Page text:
COMPANIES In every direction the company’s affairs had drifted into an impasse. In addition to the causes already indicated, this may be attributed to insufficient capital, want of funds, and small revenue. Plantations had been taken over on the coast and worked at a loss, money had been advanced to native traders and lost, and expectations of trade had been disappointed. At a meeting of shareholders on 8th May 1894 an offer to surrender the charter to the Government was approved, though not without strong protests. Negotiations dragged on for over two years, and ultimately the terms of settlement were that the Government should purchase the property, rights, and assets of the company in East Africa for £250,000. Uganda had been made a protectorate before the extinction of the company, on the Portal report being received by the Foreign Office. Altogether, considering the slow development which this region has since shown, the commercial prospects of the company, and the cost to it of administranesuits tion, it cannot be said that the price paid at the time by the British Government was so insufficient as it appears at first sight. Sir William Mackinnon, through whose judgment, foresight, and patriotism British influence had become predominant in East Africa, had died in June 1893. He was fated to see the company by no means a success commercially, yet it had accomplished a solid work in advancing the civilization of the dark continent. In exploring and development it could point to several successful expeditions : to the founding of the Scottish Industrial Mission at Kibwezi (which is now extinct), about 200 miles from the coast on the way to Uganda, and its connexion with the sea by a track known as the “ Mackinnon road ”; and to the establishment of telegraphic and telephonic communication between Mombasa and Lamu. It had set up a system of administration which had helped to create confidence and stimulate trade. In 1893 the cost of transport for a ton of merchandise between Mombasa and Uganda had been as much as £300. It had made pioneer experiments in transport, the results of which were reaped by later traders; its official reports afforded valuable information about the tribes of the interior, and under its administration more than 3000 slaves had been freed, though this is a small number compared with those saved in stopping the trade itself. The drink traffic, too, had been prohibited. On the successful termination of the Sudan war in 1898, the importance of its work in establishing British influence in the region of Victoria Nyanza became clear.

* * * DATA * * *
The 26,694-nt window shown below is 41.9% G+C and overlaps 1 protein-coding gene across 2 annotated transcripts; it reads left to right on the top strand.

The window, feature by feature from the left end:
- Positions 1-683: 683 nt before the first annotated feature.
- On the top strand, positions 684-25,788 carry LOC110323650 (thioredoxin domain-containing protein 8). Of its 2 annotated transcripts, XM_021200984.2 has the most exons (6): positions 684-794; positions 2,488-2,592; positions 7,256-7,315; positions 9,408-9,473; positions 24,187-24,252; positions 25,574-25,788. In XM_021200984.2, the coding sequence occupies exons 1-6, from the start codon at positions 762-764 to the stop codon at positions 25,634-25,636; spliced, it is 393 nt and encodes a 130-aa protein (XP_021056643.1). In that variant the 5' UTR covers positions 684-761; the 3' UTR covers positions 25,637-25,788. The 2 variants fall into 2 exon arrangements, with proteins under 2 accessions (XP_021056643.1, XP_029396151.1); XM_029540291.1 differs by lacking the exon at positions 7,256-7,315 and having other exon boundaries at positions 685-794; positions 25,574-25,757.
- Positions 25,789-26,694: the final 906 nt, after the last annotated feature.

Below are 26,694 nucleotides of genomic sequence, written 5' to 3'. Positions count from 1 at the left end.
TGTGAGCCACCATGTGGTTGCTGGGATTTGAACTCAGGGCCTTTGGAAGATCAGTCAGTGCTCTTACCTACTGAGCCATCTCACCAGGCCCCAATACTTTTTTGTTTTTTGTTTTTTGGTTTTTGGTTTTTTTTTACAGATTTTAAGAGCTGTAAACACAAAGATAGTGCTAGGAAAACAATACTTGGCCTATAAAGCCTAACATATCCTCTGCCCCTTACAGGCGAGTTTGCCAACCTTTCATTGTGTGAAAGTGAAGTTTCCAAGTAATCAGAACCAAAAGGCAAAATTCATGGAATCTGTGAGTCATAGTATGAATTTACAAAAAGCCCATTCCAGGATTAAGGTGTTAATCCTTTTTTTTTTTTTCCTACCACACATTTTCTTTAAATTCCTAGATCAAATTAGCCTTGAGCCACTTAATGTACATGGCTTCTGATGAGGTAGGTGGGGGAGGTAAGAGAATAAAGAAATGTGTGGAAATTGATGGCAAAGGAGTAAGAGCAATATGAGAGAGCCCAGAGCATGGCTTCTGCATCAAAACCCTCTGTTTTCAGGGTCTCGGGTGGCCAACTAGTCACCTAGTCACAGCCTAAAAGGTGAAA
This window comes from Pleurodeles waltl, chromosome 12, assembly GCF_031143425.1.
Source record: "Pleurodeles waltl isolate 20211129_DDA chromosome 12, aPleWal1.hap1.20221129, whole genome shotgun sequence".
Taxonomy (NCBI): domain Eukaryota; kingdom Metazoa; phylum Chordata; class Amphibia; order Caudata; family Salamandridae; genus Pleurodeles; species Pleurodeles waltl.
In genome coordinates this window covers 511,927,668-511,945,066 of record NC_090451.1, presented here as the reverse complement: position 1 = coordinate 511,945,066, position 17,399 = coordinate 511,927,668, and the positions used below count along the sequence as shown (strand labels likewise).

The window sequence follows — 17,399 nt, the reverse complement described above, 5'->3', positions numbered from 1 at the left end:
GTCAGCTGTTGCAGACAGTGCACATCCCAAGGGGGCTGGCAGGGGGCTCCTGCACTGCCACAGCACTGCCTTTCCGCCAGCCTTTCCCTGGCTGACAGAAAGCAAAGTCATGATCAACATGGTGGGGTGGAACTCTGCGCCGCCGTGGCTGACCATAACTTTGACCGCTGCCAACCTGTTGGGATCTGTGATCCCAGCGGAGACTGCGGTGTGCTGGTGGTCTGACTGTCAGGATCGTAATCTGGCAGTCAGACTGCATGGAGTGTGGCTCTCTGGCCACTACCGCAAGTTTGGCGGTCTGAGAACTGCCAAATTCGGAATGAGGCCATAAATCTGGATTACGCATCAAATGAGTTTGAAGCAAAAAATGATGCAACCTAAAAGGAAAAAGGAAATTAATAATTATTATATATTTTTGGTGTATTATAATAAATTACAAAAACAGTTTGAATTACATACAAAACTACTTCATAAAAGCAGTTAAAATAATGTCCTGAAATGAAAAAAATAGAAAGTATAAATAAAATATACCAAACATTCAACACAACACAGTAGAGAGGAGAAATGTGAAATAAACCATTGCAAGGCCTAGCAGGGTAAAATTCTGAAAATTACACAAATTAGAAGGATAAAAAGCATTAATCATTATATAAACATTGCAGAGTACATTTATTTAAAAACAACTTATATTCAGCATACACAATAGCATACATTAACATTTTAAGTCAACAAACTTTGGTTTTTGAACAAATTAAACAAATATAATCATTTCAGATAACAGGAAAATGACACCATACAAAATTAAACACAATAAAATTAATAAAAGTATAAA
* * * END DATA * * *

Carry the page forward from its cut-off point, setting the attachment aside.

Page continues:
When the company’s affairs were finally wound up in March 1897, it was found that in acquiring, developing, and administering the territories ultimately taken over by H.M. Govern- s-, ment there was a total deficit of £193,757, 7s. 8d., which was made up as follows :— (1) Outlay within the sultan of Zanzibar’s 10miles limit under deduction of all revenues £139,404 14 1 (2) Outlay in the interior, including Uganda and Witu, under deduction of grants by Sir W. Mackinnon and friends of Church Missionary Society (£26,633, 13s. 6d.) . 122,542 2 6 (3) Costs of all assets handed over to H.M. Government ...••• 145,780 12 4 (4) Home charges, including costs of charter less amount recovered on forfeited shares (£2825) 36,029 18 9 Total £443,757 7 8 Payment from H.M. Government . . ■ 250,000 0 0 1 Total deficit £193,757 7 8 In giving his assent to the Berlin Act the sultan had (on the advice of H.M. Government) reserved his fiscal rights against the At the time of the company’s liquidation the accounts showed operation of the free trade provisions of that Act. Subsequently the reservation was overruled, and without any quid pvo quo his highness s a total revenue during the whole period of its existence of £171,469, 0s. Id. •dominions were included in the free-zone system.